October 20, 2009
Vaccines Delayed As H1N1 Death Toll Climbs
Amidst mounting indications that flu deaths may be reaching epidemic proportions in many states, US health officials state that deliveries of swine flu vaccine may take longer than expected.
According to Anne Schuchat of the US Centers for Disease Control and Prevention (CDC), the news comes as eleven more children were added to last week's death toll, 10 of which have been confirmed in lab tests to have been from the H1N1 influenza strain.Schuchat also noted that 86 US children have died since the swine flu outbreak began in April of this year, nearly as many as in the last three flu seasons combined.
US officials report that there are currently some 11.4 million doses of H1N1 vaccine available while another eight million have been ordered by individual state governments.
Children have been among the hardest hit demographic groups by the swine flu, and around the country concerned parents are waiting in line to have their kids inoculated at thousands of newly started state-sponsored clinics.
According to Schuchat, half of the 38 H1N1-related pediatric deaths since August have occurred in children between the ages of 12 and 17, while slightly less than half have been in children in the five to 11 age range.
For many, these numbers were somewhat unexpected, as initial reports following the flu's outbreak in Mexico indicated a considerably higher incidence in young children and infants than in adolescents. Schuchat has warned, however, that a continued increase in deaths of older children can be expected as the US moves into the depths of flu season.
To date, 41 of the 50 states have reportedly crossed the "epidemic threshold" with the remaining 9 seeing above-normal incidences of influenza"”the overwhelming majority of which are the H1N1 strain, explained Schuchat.
"It's unprecedented for this time of year to have the whole country seeing such high levels of activity," she said.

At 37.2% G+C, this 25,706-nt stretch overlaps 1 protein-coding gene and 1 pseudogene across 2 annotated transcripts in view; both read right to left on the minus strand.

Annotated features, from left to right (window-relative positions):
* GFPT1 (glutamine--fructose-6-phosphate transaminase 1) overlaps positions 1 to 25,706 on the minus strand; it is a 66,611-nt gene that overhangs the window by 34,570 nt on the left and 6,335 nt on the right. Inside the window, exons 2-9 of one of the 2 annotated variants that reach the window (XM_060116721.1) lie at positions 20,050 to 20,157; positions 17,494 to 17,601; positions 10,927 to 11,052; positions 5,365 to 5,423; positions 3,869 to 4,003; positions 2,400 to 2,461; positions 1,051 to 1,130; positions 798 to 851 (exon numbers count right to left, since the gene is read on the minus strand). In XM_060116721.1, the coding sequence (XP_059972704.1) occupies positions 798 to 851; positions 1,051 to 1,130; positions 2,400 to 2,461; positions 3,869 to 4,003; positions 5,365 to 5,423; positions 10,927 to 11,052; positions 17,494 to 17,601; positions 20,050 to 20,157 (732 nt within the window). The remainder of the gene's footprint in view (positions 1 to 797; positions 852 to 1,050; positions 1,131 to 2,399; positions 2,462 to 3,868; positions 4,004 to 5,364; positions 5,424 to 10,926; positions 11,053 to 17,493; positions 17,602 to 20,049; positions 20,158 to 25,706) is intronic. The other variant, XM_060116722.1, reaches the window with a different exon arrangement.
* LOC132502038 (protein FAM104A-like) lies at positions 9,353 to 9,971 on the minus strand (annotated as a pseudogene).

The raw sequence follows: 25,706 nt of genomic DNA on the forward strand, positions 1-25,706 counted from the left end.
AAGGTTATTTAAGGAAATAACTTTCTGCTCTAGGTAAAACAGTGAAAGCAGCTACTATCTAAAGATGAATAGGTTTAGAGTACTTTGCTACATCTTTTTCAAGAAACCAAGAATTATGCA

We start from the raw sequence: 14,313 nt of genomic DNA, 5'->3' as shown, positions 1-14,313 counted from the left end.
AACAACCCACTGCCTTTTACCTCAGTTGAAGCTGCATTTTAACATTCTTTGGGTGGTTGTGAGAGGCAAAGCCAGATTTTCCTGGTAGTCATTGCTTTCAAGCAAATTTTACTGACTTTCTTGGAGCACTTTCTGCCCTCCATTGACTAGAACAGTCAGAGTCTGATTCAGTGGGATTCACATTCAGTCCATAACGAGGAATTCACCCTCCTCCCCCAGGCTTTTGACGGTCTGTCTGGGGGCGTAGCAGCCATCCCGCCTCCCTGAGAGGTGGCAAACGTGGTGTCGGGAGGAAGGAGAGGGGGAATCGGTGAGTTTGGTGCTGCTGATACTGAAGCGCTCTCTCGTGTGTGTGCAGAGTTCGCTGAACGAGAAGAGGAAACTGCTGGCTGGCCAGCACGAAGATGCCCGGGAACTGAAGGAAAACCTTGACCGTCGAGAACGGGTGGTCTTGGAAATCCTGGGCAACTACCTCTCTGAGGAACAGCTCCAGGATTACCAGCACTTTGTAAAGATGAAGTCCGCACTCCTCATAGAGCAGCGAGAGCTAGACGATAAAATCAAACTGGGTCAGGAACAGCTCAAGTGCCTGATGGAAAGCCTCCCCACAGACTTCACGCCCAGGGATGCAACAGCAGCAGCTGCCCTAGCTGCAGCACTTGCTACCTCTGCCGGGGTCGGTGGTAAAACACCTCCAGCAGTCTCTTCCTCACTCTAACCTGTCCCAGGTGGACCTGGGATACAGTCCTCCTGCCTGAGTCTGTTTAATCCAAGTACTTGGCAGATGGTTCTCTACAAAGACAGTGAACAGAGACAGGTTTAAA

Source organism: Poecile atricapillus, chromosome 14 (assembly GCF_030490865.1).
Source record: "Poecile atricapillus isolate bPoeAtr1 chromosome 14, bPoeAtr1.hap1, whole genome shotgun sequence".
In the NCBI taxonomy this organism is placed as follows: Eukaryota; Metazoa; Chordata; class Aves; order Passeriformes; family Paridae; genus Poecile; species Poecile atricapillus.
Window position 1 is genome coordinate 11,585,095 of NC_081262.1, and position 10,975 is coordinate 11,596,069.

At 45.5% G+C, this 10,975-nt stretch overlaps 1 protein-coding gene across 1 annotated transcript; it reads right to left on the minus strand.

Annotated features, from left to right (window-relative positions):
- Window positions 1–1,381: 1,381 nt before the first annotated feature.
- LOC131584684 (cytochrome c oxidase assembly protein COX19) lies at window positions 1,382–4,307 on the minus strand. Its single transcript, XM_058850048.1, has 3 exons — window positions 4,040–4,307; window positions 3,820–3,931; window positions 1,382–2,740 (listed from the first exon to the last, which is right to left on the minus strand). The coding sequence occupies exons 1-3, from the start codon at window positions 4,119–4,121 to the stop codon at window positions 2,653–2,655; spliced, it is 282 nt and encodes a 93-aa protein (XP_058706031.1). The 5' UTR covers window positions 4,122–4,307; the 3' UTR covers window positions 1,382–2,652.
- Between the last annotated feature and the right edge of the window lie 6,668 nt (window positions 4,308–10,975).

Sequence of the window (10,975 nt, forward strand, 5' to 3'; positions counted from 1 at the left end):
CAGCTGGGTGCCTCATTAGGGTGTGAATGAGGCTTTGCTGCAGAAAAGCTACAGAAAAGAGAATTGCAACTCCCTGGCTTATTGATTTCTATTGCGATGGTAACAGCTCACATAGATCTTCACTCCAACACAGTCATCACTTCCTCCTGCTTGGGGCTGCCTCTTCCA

For many, including Schuchat, the news from vaccine manufacturers that deliveries of flu treatments will be delayed is disappointing at best. Still, producers of the vaccines say that they've simply been overwhelmed with the sheer number of orders as well as with the tedious and stringent testing procedures required for production of the vaccines.
"It doesn't look like we're going to be able to make the estimates we had projected by the end of this month," Schuchat stated, referring to earlier predictions that 40 million doses of vaccine would be ready by the end of October and reducing the projection to 28-30 million.
Nevertheless, she added that neither the CDC nor vaccine production companies would be "cutting any corners in the safety of the production of this vaccine or the testing and oversight of the vaccine."
According to Llelwyn Grant, spokesman for the CDC, the organization predicts that it will go through at least 800 million doses of swine flu vaccine this season, and that they may order more if needed.
Of the over 4,700 confirmed swine flu deaths worldwide, the World Health Organization says that over 3,400 of them have been in the Americas.
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